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Sunday, August 12, 2012

Dog Days of Summer

I'm back! It's not that I've gone anywhere, but somehow, without intending to, I have neglected my poor Spell Room. With my return I am announcing a new contest. The lucky winner will be chosen randomly from the wonderful people who comment here.

That's right, all you have to do is leave a comment on this blog.

Today is August 12th. We are well into the Dog Days of Summer. Did you ever wonder where that phrase came from. I always thought it meant days that were so hot even the dogs flopped down in any shady spot they could find to try to cool down. But, shock of all shockers, I was wrong. (It does happen every decade or so.)

The phrase originated with the Greeks. Sirius, the "Dog Star", from the constellation Canis Major, rose at about the same time as the sun, during the summer. (It doesn't anymore.) And sat near the sun.

The Roman's sacrificed a brown dog to appease the Gods when Sirius met with the sun. They believed Sirius was the cause of the hot, humid weather.

In those days dogs were considered evil, much like cats were during the Dark Ages.

Ancient Rome called the days between July 23 and August 24, the Dog Days. According to The Old Farmer's Almanac the Dog Days lasted for forty days, from July 3 through August 11. 

So, according to T.O.F.A. the Dog Days of 2012 ended yesterday. 

What are your favorite activities for the Dog Days of Summer?

Leave me a comment and you will be entered to win a Barnes and Noble gift certificate.


  1. Since moving from Kansas to the Wisconsin / Minnesota area 6 years ago, Dog Days of Summer exist only as a memory. While even this summer, the high temperatures and humidity lingered into the night, I was only reminded of how miserable it seemed in Kansas, starting out with sweltering heat at dawn and continuing all through the day, not even relenting long after the sun went down.

    Back in my drinking days my favorite activity during Dog Days was anything that could be done while drinking a cold beer, which, for the most part amounted to sitting around after (or instead of) work guzzling beer after beer saying, "It's too hot to do anything."

    Up here in the Northland, the night "does" cool down to give the next day a chance to start out cool. The total hot period doesn't seem to last so long, either. The whole concept of Dog Days is tempered by the knowledge of how cold it will soon get, as well as the shortness of the summer season in general.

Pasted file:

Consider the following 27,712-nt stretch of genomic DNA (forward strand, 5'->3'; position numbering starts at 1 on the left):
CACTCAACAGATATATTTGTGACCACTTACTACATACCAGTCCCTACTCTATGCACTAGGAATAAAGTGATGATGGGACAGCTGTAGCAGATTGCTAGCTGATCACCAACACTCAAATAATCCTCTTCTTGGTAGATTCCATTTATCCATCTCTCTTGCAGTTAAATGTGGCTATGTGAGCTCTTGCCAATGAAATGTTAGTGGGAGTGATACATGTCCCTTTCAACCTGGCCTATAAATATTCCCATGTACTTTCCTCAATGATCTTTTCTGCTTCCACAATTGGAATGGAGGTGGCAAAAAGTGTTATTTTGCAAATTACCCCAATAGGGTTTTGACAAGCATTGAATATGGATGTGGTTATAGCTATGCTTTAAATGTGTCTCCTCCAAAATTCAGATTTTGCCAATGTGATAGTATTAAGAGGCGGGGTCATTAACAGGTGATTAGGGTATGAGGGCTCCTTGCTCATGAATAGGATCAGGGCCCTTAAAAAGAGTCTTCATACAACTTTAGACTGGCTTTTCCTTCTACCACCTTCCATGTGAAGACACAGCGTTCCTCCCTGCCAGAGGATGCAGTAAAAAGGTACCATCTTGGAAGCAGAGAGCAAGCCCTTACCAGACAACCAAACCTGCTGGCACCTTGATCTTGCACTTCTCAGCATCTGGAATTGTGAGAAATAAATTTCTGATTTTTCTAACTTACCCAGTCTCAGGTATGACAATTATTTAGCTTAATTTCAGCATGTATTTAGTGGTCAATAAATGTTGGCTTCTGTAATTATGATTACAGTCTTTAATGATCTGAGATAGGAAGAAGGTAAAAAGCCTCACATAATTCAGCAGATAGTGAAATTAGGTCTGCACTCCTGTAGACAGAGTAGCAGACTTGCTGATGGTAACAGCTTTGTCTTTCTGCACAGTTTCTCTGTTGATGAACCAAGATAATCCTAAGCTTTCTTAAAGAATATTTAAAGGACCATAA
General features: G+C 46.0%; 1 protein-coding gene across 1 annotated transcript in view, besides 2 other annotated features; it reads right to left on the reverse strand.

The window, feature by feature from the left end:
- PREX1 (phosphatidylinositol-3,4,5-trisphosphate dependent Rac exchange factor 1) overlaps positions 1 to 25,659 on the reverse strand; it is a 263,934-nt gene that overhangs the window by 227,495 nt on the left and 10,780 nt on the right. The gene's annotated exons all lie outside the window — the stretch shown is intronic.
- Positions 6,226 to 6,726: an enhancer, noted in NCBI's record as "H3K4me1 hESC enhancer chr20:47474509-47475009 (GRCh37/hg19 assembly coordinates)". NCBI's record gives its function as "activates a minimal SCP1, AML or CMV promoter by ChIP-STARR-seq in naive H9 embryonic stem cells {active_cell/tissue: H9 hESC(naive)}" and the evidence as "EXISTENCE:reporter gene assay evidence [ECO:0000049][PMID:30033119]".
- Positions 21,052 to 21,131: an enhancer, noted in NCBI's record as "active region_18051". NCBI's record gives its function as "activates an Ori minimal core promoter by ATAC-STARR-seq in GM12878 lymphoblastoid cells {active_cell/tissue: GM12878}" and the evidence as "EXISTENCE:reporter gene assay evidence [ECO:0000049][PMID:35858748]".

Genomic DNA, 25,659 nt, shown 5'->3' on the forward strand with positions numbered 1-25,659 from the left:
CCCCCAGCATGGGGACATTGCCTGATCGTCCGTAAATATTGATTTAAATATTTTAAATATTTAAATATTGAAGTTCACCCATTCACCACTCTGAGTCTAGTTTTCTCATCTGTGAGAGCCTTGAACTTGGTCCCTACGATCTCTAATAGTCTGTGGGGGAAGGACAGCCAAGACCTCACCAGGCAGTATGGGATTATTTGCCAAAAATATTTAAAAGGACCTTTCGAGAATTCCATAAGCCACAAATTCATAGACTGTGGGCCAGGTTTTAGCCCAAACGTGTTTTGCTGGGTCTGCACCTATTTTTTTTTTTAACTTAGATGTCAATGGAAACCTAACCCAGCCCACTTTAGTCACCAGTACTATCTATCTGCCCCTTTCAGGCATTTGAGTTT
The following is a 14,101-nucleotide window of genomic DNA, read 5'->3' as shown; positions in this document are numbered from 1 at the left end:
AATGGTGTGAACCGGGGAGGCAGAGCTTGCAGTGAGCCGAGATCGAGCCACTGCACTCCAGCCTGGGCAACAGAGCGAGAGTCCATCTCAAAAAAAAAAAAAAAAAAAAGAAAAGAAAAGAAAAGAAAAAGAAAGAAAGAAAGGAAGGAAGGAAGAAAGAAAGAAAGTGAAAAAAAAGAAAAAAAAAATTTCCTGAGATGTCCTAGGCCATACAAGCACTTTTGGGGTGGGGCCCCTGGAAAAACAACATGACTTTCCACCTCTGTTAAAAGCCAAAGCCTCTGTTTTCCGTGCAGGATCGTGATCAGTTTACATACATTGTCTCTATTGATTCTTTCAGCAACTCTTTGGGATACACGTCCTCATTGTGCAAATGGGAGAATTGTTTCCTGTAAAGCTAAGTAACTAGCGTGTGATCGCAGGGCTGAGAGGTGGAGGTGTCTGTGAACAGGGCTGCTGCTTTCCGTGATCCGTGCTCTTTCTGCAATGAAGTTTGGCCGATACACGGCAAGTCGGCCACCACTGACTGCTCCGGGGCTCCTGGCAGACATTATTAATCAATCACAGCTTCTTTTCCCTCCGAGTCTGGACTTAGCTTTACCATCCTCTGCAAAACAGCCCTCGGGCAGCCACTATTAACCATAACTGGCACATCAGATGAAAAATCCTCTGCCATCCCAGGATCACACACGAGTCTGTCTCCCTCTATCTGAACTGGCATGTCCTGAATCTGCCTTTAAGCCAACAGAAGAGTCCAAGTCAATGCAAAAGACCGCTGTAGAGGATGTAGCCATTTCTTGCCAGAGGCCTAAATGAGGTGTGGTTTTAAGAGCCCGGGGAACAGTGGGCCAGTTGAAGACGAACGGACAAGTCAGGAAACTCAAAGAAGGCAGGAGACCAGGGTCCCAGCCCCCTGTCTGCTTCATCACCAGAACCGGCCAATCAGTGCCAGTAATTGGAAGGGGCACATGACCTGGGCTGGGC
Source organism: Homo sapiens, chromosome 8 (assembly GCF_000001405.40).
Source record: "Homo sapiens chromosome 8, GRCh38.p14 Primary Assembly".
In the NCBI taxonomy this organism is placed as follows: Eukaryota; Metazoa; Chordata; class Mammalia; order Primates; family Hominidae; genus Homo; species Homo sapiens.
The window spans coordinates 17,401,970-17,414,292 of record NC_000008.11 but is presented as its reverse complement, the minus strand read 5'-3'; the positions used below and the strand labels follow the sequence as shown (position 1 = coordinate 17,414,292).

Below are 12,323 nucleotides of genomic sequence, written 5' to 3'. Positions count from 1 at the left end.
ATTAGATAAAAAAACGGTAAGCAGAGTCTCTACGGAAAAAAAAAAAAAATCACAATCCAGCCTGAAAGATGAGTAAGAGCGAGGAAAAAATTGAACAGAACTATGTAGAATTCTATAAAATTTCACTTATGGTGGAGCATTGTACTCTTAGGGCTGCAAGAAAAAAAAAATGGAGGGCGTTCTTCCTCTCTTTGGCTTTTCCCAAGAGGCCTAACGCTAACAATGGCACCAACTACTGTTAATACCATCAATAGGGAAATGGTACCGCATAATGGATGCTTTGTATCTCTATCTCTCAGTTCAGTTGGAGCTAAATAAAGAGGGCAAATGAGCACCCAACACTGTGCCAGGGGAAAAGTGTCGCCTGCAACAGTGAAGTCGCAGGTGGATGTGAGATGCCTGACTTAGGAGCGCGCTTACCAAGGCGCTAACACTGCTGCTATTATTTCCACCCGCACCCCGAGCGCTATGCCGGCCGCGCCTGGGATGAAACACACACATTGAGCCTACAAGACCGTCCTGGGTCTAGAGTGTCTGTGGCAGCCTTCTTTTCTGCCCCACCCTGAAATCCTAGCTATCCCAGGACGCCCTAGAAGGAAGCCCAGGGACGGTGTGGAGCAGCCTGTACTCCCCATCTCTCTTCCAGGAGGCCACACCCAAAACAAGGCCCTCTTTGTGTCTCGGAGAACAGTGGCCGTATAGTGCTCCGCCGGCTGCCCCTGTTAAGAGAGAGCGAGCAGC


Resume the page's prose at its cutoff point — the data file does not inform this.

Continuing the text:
It's easier to tell yourself that The Dog Days of Summer don't exist when you live in an area rich with lakes and lesser tributaries, along with thick forests and lush vegetation.

    With the drift of my comments you can see how I easily downplay The Dog Days as far as their physical effect on me; I find history behind the term intriguing, perfect stuff for a writer.

    1. I have never been to Wisconsin, Minnesota, or Kansas. I am sure Kansas has its charm, but I don't deal with the heat well. I do have a good friend who lives in Kansas that I would like to visit, perhaps a winter visit is best for me.

      However, Wisconsin and Minnesota sound like a summer paradise. I have just added them to my must see list. Hopefully for next year.

    2. Look me up when you get here, okay? I think it's a paradise all year round. I always loved the spring and fall seasons, and we definitely have them. Fall is beautiful here, too.

    3. I will be sure to look you up! I need someone to tell me all the places that I must see. ;~}}

    4. More than we will get to visit in this lifetime; so glad there's more.

  2. Thanks Liberty. I never knew where the saying came from or really what it meant. My original thinking was much like you. Yesterday was our anniversary, so I ushered out the dog days with a good meal and some ice cold beer.

    1. Marie, It sounds like a wonderful anniversary. I hope you have many more, each and every one more joyous with the growing years.

  3. I live on the Oregon Coast and we have a fog belt that does not bun off till 11am and rolls back in about 4pm. So it doesn't feel like summer here. We rarely get out of the 60's and 50's. Having said that, I will say that the festivals around here are phenomenal.

    1. Cindy, I love fog and rain, add temps in the 50s & 60s and I think you have found heaven.